Recommendations
A. State law should authorize the Department of Banking, the Savings and Loan Department, the Office of Consumer Credit Commissioner and the State Securities Board to assess fines or civil monetary penalties against persons or organizations found to have v iolated any provision of the act applicable to their agency, board rule or written agreement entered into with the respective agency.

Funds received as a result of these fines should be deposited to the General Revenue Fund for appropriation as the Legislature deems appropriate.

Under the Department of Banking, this recommendation would include provisions for penalties to be assessed against sellers of pre-paid funeral contracts and perpetual-care cemetery licensees, who are found to be in violation of Title 8 of the Health and S afety Code or the Banking Code as it applies to them.

Appropriate caps should be placed on sin gle violations in order to prevent abusive use of the fining authority. SSB has suggested a $10,000 cap per single violation which is the average cap in states with fining authority. DOB and S&LD have suggested a $1,000 cap per single violation in line wit h the cap previously used by FDIC.

The governing board or commission of the regulatory agency would be required to adopt by rule the conditions under which penalties could be imposed, the range of penalties appropriate for each violation and would contin ue to serve as the appeal body, when appropriate.

B. To provide consistency and to further enhance the regulatory agencies supervisory and enforcement activities, the authority to order restitution and the ability to order prohibitions, should be clearly stated and made available to all four agencies under review.

The governing board or commission of the regulatory agency would be required to adopt by rule the conditions under which penalties could be imposed and the range of penalties appropriate for e ach violation and would continue to serve as the appeal body, when appropriate.


Implications
The authority to issue fines or civil monetary penalties against both associations and officers, directors, employees, dealers and agents would provide a very effective mechanism to ensure regulatory compliance in situations that are serious but which do n ot justify absolute removal from office or prohibition from participation in the affairs of the association or the industry.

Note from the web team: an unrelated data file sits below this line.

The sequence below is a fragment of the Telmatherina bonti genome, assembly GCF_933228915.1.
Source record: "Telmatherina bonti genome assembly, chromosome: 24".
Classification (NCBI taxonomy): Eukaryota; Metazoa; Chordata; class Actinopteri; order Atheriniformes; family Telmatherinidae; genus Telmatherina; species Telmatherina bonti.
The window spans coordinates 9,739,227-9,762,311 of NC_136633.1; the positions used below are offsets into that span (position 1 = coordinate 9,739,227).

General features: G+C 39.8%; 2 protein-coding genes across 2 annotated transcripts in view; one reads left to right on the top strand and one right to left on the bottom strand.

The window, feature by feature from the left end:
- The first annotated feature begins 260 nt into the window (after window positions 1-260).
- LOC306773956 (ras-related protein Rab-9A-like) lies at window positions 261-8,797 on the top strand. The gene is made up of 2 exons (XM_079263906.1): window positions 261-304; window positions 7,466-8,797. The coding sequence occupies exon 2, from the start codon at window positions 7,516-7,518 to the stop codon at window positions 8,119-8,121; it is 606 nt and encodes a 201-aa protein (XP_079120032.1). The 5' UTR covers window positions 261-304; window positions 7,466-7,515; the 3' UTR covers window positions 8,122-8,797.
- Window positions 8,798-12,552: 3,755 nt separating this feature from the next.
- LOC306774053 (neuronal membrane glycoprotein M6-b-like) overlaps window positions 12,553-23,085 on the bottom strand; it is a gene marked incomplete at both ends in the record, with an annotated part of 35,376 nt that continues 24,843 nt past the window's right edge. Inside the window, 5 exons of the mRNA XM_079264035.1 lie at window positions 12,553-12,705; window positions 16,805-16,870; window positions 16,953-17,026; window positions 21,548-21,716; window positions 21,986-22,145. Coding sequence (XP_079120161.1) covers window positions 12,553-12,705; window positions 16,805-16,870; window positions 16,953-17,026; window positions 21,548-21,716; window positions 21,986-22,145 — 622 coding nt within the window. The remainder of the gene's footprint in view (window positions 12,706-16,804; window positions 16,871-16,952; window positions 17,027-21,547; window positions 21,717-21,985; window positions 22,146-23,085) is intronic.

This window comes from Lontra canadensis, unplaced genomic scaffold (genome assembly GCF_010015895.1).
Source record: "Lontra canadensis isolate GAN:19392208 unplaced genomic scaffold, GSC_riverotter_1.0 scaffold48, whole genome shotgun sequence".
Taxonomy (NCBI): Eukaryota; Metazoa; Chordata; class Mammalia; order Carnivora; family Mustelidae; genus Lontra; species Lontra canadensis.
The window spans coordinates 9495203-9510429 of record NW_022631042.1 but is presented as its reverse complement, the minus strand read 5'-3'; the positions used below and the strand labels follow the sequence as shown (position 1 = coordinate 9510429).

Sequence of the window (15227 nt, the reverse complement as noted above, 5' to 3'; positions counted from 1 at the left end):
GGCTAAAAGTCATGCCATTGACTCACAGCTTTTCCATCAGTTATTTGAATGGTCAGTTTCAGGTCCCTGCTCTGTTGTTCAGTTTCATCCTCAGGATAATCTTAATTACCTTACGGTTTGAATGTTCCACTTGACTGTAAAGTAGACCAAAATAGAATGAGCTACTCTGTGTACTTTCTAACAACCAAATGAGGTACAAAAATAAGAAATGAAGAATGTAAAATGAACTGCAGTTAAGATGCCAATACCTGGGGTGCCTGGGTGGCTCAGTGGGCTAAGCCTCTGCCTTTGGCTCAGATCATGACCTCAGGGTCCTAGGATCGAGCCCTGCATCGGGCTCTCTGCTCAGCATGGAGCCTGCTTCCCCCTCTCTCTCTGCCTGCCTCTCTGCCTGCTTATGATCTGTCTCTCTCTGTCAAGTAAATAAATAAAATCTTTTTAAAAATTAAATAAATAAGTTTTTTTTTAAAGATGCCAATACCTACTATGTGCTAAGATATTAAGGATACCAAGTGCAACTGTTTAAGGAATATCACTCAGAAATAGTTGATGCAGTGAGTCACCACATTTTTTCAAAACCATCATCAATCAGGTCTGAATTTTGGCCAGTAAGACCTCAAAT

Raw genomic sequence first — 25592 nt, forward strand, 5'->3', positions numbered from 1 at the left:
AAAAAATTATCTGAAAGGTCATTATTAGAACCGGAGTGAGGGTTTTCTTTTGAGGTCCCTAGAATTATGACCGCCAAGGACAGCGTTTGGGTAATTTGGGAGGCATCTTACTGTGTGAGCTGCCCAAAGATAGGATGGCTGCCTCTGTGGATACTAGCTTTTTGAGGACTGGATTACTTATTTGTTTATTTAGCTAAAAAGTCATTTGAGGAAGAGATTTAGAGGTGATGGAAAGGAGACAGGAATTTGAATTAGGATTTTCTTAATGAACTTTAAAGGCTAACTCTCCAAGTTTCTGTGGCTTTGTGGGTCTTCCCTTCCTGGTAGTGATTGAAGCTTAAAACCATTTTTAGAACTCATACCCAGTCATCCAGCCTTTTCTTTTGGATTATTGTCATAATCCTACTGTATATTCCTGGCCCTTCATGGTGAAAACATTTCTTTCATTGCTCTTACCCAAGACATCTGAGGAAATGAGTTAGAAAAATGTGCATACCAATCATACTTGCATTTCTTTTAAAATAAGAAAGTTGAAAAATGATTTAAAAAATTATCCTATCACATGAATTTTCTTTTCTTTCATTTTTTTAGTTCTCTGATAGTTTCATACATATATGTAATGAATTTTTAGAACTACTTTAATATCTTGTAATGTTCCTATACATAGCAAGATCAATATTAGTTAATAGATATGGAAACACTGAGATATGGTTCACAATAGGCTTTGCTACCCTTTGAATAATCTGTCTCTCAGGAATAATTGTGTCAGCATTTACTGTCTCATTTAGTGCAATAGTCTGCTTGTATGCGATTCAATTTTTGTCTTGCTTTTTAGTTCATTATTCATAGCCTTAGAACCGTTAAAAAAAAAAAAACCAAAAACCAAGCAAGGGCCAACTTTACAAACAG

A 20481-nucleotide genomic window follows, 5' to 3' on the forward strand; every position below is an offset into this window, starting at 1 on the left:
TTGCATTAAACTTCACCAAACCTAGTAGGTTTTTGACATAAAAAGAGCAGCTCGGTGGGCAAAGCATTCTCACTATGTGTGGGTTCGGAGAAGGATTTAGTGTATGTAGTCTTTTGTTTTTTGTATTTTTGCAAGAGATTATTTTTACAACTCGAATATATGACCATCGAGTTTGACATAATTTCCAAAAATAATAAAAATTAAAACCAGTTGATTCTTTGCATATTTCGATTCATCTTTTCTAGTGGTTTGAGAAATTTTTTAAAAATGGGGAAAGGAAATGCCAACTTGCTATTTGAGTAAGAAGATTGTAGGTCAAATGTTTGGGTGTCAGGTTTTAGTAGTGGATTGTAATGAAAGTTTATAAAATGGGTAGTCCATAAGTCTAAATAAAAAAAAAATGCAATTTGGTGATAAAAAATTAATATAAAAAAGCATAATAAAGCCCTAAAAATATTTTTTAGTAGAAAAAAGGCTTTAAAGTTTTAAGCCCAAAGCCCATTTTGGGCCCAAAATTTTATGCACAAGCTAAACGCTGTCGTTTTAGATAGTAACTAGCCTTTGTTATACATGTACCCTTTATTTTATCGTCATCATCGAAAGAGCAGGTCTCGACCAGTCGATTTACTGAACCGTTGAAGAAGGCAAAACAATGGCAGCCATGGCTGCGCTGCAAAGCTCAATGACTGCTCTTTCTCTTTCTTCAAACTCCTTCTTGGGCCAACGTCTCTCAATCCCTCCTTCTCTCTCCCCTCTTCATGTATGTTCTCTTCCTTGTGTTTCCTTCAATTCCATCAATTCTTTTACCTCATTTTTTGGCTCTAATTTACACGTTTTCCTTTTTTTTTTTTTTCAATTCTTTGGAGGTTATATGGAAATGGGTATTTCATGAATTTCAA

Fiscal Implications
Given the fact that significant progress has been made in resolving the banking and savings and loan industries problems and in getting violators out of the industries, it is not expected that orders requiring the payment of civil monetary penalties would be common. T he amount of the penalty or fine would depend on the severity of the violation. S&LD estimates that only one or two orders would be issued in any given year, ranging aggregately from $5,000 to $25,000. The DOB has reason to believe that they would order be tween one and five such penalties, ranging from $10,000 to $50,000 per year, in aggregate.

The Securities Board feels that with a $10,000 cap on each violation, and no cap on the total number of violations, there will be between 50 and 70 orders annually of $1,000 to $10,000, depending on the severity of the violations. It is estimated that aggr egate fines in 1994 would be $137,000 and would increase to an aggregate $300,000 in 1998. All of these estimates are based on records of past violations identified by the agencies.

The authority to issue fines or civil monetary penalties is a new regulatory tool, rather than an expansion of the level of regulation, therefore, there should be no additional administrative costs. Collection of these fines or penalties should be done by existing staff. The Texas Performance Review did not review the adequacy of the current enforcement or level of examination.

Because of recent improvements in the overall condition of banks and savings and loans, it is also possible tha t no fines or civil monetary penalties would be ordered at all during a given year, or that much higher levels of funds would be raised if circumstances warrant.


Fiscal Gain to the General Change
Year Revenue Fund 001 in FTEs

1994 $137,000 0
1995 170,000 0
1996 267,000 0
1997 284,000 0
1998 300,000 0

* The State Securities Board is funded by the General Revenue Fund.